Der Gehülfe. Roman …

Berlin, Bruno Cassirer, [1908].

8vo, pp. [4], 392, + 6 ll. advertisements; a very good copy in the original illustrated wrappers by Karl Walser, minor wear to spine and front edge of upper wrapper; in a folding cloth box.


US $3182€2577

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First edition, rare: the second of Robert Walser’s three novels (‘for my money his best book’, Michael Hofmann), which charts the decline of a family. Hermann Hesse wrote: ‘Although it is full of the atmosphere of the beginning of the century, this tale immediately wins us over with the timeless grace of its tone, with the delicately and spontaneously playful magic with which it transposes everyday life into the sphere of enchantment and mystery.’ The story itself is based on Walser’s own observations of a previous employer (‘I had to invent almost nothing. Life took care of that for me’), and was written at one stroke, with very few subsequent corrections or changes.

The book’s cover was designed by Walser’s brother, Karl. ‘“The figure of the apprentice with an umbrella over his head and hat looked almost comical … Perhaps it was in punishment that the good book, otherwise certainly quite attractive, had no success, and I feel downright sorry for the publisher in retrospect when I think of how he became more and more taciturn toward me and toward himself.” It is hard to understand why Walser stressed failure in this particular case, for of all his books this novel was the most successful: Bruno Cassirer issued three printings (the second one still in 1908, the third in 1909), each consisting of a thousand copies … Nor was there any lack of a highly positive reception …’ (Siegfried Unseld, The Author and his Publisher, 1980, ch. 5, ‘Robert Walser and his publishers’).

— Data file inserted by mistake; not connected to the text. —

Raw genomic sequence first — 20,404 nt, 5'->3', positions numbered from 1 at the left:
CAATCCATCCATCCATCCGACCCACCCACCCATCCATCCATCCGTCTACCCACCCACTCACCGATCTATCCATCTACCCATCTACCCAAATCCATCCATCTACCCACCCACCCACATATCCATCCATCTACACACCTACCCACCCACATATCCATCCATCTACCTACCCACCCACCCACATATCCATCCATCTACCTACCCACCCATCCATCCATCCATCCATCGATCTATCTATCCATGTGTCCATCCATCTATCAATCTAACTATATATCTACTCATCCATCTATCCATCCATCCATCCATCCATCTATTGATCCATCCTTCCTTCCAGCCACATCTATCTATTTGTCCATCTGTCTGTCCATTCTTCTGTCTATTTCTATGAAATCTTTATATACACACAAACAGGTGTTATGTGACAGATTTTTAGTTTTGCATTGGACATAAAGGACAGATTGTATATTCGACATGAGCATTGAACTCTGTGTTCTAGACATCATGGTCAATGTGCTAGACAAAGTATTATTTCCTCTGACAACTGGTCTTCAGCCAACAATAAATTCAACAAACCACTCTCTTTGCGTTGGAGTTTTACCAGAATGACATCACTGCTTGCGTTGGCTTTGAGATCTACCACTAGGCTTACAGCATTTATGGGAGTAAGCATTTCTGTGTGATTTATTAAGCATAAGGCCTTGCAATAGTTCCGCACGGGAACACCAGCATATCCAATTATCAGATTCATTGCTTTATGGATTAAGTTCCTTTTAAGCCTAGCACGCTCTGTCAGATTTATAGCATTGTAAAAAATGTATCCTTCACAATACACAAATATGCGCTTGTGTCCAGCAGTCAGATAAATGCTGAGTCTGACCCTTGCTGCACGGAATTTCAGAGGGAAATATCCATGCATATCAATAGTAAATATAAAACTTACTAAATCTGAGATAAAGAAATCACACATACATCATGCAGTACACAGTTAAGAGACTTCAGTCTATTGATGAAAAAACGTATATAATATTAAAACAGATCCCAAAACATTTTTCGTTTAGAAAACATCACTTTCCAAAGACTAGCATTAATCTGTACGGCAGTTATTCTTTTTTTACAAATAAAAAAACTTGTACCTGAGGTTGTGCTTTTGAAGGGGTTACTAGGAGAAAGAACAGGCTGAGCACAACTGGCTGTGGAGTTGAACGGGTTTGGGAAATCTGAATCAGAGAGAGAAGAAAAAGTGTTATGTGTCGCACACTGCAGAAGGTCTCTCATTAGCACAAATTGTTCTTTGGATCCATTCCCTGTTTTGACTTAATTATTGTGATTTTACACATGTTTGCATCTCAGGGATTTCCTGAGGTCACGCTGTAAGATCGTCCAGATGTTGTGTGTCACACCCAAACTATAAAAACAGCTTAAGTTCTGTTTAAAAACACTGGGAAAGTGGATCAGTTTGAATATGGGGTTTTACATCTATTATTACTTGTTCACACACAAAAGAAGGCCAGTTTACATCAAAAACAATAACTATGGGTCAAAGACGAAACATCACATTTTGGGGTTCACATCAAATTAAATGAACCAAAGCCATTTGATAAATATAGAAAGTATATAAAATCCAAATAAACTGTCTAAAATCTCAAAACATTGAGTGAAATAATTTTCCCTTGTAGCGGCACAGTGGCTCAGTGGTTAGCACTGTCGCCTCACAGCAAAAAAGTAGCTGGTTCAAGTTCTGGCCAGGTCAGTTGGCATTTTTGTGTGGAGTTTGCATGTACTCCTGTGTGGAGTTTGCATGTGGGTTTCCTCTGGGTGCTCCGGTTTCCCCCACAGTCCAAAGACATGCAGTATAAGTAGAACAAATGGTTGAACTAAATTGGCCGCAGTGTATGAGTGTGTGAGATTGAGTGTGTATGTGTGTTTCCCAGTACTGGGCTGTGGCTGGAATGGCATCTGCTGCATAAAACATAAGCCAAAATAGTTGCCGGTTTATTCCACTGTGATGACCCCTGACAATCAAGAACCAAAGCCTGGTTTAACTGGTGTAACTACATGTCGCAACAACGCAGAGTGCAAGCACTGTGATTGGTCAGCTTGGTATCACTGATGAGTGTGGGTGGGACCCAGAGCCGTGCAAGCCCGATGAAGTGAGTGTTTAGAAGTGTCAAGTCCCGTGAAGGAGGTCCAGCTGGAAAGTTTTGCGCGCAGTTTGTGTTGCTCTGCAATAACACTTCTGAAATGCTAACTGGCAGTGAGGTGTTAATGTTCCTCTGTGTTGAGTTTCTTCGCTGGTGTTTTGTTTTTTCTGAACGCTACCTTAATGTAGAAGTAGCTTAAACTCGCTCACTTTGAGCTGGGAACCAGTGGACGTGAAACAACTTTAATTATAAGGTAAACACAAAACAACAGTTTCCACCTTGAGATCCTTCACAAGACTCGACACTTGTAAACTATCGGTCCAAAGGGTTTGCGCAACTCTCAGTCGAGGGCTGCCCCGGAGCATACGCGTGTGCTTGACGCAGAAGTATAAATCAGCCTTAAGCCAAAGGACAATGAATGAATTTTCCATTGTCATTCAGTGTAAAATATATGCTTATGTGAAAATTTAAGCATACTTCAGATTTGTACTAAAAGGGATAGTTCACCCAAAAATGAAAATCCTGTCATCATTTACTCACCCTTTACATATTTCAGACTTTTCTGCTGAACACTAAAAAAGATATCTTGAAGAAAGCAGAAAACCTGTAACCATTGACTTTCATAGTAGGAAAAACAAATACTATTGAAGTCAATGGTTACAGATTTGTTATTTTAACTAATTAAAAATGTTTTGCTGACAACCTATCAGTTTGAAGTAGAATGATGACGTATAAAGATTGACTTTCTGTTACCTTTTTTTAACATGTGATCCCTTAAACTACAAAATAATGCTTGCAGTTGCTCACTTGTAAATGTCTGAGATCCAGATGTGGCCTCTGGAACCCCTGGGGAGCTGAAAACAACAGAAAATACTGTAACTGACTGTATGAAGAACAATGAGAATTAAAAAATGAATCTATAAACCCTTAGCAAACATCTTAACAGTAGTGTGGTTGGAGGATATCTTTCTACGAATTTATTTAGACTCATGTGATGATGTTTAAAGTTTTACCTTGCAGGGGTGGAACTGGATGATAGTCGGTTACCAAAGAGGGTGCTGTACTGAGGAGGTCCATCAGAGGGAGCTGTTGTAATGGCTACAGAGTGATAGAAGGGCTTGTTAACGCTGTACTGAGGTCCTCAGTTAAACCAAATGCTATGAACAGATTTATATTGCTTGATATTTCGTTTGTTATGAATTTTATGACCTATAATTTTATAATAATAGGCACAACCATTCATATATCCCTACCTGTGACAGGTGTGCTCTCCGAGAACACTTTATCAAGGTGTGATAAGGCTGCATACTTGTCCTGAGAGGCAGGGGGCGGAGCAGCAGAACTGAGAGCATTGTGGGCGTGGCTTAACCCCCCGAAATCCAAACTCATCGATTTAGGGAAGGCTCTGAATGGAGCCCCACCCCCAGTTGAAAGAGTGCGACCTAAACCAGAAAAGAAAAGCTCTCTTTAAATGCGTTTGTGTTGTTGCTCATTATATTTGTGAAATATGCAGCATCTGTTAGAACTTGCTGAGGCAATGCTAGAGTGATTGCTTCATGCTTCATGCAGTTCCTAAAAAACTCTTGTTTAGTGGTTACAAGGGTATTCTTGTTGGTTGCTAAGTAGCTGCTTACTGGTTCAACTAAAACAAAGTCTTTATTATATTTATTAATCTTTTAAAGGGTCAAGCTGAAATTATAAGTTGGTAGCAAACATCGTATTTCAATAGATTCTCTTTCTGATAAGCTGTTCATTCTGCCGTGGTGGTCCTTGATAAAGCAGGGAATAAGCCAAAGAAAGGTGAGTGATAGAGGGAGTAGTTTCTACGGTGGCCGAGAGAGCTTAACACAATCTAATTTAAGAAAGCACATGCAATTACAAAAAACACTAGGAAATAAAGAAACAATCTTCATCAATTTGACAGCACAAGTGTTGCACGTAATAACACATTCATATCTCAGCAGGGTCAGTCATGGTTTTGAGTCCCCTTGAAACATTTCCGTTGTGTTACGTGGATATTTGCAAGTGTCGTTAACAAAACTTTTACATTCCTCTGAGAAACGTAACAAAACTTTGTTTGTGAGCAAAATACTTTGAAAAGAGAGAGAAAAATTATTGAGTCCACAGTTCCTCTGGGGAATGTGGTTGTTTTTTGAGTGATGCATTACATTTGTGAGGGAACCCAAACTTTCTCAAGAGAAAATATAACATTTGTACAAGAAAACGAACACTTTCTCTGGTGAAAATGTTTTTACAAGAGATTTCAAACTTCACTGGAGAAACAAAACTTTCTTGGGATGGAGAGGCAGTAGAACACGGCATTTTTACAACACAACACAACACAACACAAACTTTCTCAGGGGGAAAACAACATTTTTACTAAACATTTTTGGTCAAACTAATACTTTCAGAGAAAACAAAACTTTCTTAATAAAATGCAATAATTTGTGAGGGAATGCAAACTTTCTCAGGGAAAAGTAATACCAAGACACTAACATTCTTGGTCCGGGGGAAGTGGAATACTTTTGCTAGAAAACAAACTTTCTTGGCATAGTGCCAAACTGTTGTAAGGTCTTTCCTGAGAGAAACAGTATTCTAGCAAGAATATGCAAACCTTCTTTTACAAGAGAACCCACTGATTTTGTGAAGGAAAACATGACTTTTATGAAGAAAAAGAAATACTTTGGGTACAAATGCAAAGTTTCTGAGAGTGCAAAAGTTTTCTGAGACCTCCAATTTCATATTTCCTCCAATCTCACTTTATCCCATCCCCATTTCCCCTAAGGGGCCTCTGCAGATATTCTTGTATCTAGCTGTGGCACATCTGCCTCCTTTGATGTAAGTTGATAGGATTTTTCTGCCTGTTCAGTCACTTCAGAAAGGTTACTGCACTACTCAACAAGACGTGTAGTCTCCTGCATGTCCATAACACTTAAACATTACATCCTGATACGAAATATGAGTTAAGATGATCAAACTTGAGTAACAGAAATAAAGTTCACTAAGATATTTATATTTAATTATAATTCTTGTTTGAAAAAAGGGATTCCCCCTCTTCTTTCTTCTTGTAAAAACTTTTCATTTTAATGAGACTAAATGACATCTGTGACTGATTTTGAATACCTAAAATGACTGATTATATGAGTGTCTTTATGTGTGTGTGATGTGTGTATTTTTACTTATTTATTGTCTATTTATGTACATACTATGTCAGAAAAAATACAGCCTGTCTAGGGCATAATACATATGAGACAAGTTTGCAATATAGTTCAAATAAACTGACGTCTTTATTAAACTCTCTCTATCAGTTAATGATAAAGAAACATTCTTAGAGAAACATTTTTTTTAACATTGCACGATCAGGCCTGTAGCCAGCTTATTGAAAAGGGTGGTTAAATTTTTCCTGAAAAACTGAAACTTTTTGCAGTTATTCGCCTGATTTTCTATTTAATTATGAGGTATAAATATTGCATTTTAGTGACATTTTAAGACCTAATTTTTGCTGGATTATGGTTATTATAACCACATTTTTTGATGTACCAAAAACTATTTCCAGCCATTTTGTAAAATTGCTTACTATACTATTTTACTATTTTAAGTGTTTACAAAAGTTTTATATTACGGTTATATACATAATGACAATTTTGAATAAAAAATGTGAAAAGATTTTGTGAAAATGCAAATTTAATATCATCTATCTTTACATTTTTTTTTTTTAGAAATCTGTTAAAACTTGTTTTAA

Walser’s work fell into almost total neglect from the 1920s until the 1960s. He was a major influence on Kafka. ‘As literature’s present inevitably remakes its past, so we cannot help but see Walser as the missing link between Kleist and Kafka, who admired him greatly. At the time, it was more likely to be Kafka who was seen through the prism of Walser. Robert Musil, another admirer among Walser’s contemporaries, when he first read Kafka pronounced the latter “a peculiar case of the Walser type”’ (Susan Sontag).

Wilpert/Gühring 3.

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